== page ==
Friday, 16 September 2011

Genetic Diseases in Animals

Genetic Diseases in Animals

Report # 1

Genetic diseases result from chromosome abnormalities or mutant genes showing a specific pattern of inheritance. In addition, genetic factors are involved in susceptibility to some nongenetic DISEASES. As progress has been made in eliminating infectious diseases, genetic disease has come to represent an increasingly larger proportion of all disease. Genetic diseases among animals, particularly domestic species, have sometimes provided useful information about human counterpart disorders.

Report # 2

The majority of inherited diseases recognized in cattle are autosomal recessive. Due to the practice of "line-breeding", some recessive defects may become relatively common. In addition, undue emphasis upon estimated breeding values (EBVs) to maximize production may lead to high levels of inbreeding and an inevitable increase in prevalence of recessive defects. In contrast, inherited defects that are autosomal dominant are most likely limited to a single herd, or rarely, to a few associated herds.

Haemophilia A in Herefords is an example of an X-linked defect, where the clinical disease is most common in males. Potentially there will also be Y-linked defects and also those resulting from mutations in mitochondrial DNA.

Autosomal recessive defects are expressed in male and female progeny of clinically-normal, heterozygous parents. One quarter of the progeny of heterozygotes will be affected, half will be heterozygotes like the parents, and the remaining quarter will be homozygous wild-type (normal) - that is, they did not inherit the disease-causing mutation.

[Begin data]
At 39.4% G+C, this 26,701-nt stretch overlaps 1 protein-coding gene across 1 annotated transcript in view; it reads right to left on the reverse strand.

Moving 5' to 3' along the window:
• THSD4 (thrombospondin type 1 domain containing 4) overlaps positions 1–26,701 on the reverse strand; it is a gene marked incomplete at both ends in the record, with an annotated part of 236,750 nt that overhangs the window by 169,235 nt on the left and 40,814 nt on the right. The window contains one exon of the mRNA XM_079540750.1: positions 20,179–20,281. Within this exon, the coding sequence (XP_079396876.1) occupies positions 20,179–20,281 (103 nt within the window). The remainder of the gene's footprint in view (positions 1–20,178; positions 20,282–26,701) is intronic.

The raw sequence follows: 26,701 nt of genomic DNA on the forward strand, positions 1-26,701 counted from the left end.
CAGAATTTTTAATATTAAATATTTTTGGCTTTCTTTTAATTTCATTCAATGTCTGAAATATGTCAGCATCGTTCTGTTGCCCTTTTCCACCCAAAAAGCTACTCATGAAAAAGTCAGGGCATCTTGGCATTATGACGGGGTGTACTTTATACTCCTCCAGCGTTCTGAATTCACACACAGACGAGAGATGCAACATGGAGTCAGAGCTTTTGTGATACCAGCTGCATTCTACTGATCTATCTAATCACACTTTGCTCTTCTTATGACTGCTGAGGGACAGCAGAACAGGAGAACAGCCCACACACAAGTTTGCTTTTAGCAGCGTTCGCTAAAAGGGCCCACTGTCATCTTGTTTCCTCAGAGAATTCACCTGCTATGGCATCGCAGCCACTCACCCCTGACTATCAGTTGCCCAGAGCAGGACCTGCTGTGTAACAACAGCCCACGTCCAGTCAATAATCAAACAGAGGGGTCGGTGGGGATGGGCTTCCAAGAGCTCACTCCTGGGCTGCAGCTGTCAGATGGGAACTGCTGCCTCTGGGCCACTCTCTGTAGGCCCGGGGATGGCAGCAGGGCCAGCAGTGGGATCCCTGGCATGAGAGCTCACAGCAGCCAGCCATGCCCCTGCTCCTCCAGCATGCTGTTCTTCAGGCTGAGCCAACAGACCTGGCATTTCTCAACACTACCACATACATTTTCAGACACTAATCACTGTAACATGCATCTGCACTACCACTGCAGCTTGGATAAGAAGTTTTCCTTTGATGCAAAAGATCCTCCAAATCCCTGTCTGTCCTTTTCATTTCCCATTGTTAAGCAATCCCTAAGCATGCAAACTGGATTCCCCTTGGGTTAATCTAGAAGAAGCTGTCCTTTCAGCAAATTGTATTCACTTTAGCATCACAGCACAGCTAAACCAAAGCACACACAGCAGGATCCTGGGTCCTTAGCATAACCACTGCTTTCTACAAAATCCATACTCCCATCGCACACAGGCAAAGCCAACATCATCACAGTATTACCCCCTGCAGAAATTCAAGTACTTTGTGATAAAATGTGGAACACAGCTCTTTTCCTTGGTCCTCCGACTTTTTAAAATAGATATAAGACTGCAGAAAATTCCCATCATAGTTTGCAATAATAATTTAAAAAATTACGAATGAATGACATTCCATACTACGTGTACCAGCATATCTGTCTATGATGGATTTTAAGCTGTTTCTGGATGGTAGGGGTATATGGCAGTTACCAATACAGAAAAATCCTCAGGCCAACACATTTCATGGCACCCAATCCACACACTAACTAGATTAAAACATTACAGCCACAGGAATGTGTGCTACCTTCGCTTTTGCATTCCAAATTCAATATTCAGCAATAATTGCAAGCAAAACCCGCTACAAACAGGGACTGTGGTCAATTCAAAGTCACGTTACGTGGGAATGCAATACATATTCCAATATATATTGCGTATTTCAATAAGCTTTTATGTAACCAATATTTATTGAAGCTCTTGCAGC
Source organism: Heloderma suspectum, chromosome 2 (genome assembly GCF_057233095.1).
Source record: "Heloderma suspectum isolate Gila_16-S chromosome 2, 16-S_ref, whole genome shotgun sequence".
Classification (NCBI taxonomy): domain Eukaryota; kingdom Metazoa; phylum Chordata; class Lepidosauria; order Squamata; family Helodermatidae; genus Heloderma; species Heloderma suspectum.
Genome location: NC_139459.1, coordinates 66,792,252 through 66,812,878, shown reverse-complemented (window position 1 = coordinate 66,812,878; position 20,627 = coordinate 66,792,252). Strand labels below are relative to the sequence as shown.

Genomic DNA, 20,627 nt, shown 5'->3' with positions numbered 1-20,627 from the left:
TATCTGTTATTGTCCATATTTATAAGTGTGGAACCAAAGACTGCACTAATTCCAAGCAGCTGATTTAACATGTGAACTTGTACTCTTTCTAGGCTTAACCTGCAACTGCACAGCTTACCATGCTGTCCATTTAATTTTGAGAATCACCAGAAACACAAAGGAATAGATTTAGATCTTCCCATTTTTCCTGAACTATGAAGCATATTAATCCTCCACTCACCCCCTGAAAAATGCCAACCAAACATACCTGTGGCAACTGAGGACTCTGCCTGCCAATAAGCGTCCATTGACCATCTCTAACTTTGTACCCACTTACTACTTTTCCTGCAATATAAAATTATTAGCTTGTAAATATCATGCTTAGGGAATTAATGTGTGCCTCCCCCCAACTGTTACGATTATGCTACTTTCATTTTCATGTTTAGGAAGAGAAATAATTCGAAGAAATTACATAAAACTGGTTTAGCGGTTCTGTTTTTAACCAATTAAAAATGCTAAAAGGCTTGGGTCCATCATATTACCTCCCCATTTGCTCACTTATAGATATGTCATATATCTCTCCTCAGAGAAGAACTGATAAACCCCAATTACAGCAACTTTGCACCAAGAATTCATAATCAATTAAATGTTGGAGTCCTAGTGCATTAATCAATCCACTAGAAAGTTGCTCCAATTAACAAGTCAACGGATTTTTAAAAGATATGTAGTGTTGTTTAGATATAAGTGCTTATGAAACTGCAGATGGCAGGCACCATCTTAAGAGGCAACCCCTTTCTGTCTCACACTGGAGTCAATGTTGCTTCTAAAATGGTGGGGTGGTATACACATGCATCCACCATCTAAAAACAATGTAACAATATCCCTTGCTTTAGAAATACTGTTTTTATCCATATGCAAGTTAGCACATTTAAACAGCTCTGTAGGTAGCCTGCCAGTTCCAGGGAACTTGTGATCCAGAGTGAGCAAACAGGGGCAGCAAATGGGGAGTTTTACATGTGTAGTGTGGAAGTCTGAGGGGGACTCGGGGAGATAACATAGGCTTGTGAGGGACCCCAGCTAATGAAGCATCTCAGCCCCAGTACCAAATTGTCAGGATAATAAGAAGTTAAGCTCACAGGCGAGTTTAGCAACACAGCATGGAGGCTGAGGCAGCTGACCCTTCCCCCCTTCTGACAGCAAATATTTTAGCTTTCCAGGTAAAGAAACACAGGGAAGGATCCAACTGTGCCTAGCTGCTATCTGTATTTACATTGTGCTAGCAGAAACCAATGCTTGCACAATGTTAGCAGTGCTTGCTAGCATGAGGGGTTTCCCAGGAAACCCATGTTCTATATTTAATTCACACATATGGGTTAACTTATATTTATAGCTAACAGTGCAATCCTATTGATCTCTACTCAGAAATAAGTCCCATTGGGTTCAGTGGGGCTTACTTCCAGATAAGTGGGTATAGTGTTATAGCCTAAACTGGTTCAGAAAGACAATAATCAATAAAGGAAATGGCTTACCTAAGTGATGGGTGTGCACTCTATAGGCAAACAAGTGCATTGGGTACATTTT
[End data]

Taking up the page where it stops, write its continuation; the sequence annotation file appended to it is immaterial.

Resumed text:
Registered animals of most cattle breeds have been derived from a limited gene pool. Within modern breeds, herd books are generally closed. Consequently, most recessive defects are usually "breed-specific" and are caused by founder effects relating to a single mutation. There are exceptions where multiple mutations cause the same clinical disease within and across breeds. An affected individual may be heterozygous for two distinct mutations.

The term compound heterozygotes is used to describe these animals. An example would be a Brahman calf affected with generalised glycogenosis if it inherited the exon7 mutation from one parent and the exon13 mutation from the other parent. Similarly, different mutations in the α-mannosidase gene cause α-mannosidosis in Angus and Galloways. Consequently, an affected Angus/Galloway calf could be heterozygous for both of the mutations. In like manner, a Poll Hereford cross Poll Shorthorn calf may be affected with maple syrup urine disease if it inherits the "breed-specific" mutations from the parents.

DNA tests are available for diagnosis of the following genetic diseases, or for detection of heterozygotes. With CVM in Holsteins and Dwarfism in Dexters, samples should be submitted direct to an external reference laboratory - addresses provided. With DNA-based assays, hair root samples are preferred as they avoid potential problems created by haemopoietic chimerism, which can occur when using tests based on analysis of DNA from cellular elements of blood. Bovine co-twins commonly share haemopoietic stem cells, resulting in DNA in cellular elements of blood containing nucleotide variants from both twins that may be different to the DNA variants found in gametes from an individual co-twin.


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